Authors: Theofanis Giannis; Thanasis Paschalis; Gail Rosseau; Konstantinos Fountas (LARISA, Greece)
Hippocrates of Kos is traditionally considered to be the father of modern medicine. His contribution to the world was prodigious, regarding the transition from the ancient years’ superstitions about diseases to the establishment of medicine as a science. Although there is a large body of studies about Hippocrates’ early life, the last and most productive from scientific standpoint part of it remains less explored.
A thorough review of the pertinent Greek and English literature was performed, in order to lighten Hippocrates’ last days of life in Larissa, Greece. Furthermore, local and regional records and sources were included in our current communication.
Hippocrates was a committed reformer of the way people thought about the concepts of disease, diagnosis, and treatment, while he served with devotion his noble vision until the end of his life. Hippocrates travelled and practiced medicine in many places including Kos, Thrace, Thessaly, and the Asia Minor.Τhe purpose of his journeys was primarily to observe the influence of people’s lifestyle and climate particularities into their health, as well as to describe the endemic diseases of each place. There are many references that Hippocrates’ tomb could be found a few kilometers outside the city of Larissa, at least until the beginning of the 19th century. The tomb was surrounded at that time by graves of known locals. The strongest witness is provided by a local physician in 1857, who describes the discovery of a sarcophagus with a few ancient coins, a snake-shaped chain, and a tombstone with Hippocrates name on it, but without having any signs of human remains in it.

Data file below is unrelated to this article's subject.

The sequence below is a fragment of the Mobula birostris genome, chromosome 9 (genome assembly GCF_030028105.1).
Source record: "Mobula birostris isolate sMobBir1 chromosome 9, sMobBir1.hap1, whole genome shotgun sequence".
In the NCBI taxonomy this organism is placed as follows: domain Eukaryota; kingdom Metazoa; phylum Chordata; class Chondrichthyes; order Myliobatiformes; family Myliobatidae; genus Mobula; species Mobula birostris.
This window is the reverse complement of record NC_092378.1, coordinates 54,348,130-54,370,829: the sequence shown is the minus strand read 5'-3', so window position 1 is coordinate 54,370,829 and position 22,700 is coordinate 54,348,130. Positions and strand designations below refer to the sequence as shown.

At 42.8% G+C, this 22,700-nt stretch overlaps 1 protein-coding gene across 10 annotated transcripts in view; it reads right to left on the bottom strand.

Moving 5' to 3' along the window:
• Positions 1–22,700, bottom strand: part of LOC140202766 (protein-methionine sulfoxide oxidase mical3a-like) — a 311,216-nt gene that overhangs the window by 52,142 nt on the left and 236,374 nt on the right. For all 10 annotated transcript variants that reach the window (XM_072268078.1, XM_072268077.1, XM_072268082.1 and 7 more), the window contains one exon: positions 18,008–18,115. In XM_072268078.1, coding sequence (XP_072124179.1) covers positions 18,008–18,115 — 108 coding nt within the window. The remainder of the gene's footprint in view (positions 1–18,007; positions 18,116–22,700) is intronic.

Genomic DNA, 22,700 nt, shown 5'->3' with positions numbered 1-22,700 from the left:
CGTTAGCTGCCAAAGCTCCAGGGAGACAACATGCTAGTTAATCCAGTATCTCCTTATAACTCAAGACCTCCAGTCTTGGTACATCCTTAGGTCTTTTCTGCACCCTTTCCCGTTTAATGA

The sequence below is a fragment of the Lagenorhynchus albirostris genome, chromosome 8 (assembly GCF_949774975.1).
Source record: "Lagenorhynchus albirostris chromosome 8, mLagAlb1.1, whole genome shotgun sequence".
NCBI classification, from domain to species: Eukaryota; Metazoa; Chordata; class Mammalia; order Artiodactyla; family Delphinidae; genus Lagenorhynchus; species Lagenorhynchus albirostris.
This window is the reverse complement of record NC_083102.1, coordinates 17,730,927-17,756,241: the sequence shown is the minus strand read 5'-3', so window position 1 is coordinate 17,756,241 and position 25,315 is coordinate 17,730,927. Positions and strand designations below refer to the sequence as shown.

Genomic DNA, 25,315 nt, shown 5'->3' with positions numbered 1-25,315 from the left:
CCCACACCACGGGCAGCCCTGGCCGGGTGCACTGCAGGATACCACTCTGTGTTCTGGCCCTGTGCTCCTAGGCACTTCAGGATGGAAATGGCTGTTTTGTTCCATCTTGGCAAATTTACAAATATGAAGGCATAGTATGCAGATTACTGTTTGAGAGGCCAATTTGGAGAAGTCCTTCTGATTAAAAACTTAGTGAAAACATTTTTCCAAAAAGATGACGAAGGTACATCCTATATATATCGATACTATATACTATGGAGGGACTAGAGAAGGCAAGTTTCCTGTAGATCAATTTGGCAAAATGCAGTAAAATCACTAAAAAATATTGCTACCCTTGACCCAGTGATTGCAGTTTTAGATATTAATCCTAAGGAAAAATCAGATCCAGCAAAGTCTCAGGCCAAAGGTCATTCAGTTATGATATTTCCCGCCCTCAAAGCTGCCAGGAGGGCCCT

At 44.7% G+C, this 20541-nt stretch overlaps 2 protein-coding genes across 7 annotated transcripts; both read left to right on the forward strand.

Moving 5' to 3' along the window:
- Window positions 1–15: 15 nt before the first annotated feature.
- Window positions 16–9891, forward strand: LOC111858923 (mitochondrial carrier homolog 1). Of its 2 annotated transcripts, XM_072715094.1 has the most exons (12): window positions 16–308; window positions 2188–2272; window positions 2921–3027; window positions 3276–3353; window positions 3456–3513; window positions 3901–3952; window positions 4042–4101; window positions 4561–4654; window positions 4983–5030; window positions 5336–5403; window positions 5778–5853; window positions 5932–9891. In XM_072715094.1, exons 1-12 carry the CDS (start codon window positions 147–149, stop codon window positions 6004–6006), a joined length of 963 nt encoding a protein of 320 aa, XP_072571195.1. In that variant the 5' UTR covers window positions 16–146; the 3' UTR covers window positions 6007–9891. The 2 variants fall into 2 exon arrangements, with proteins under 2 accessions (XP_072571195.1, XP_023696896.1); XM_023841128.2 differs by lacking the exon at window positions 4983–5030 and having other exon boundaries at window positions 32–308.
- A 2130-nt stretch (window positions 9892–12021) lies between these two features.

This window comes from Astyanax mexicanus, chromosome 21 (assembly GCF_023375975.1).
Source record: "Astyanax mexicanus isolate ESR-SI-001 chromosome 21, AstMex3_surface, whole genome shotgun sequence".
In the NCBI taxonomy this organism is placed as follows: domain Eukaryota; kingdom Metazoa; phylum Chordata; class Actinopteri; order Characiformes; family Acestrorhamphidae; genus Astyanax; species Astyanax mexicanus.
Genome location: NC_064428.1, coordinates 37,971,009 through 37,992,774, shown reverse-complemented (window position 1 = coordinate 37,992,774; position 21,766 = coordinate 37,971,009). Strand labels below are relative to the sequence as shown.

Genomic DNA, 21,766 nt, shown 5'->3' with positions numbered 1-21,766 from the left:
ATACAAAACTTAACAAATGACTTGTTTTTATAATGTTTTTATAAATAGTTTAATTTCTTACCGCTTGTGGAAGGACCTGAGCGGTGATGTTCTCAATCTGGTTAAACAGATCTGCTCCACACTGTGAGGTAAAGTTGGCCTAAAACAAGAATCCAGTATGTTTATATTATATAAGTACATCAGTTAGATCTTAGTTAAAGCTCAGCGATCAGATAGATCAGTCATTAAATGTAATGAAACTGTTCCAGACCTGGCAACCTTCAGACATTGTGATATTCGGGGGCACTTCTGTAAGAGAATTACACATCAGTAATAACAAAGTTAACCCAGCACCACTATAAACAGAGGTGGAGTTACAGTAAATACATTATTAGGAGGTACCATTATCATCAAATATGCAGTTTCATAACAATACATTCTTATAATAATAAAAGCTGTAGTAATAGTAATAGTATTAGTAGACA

Hippocrates spent his most productive period of his life in Larissa, Thessaly serving with great devotion his vision until his death, in c. 370 BC. He inherited his legacy to the world.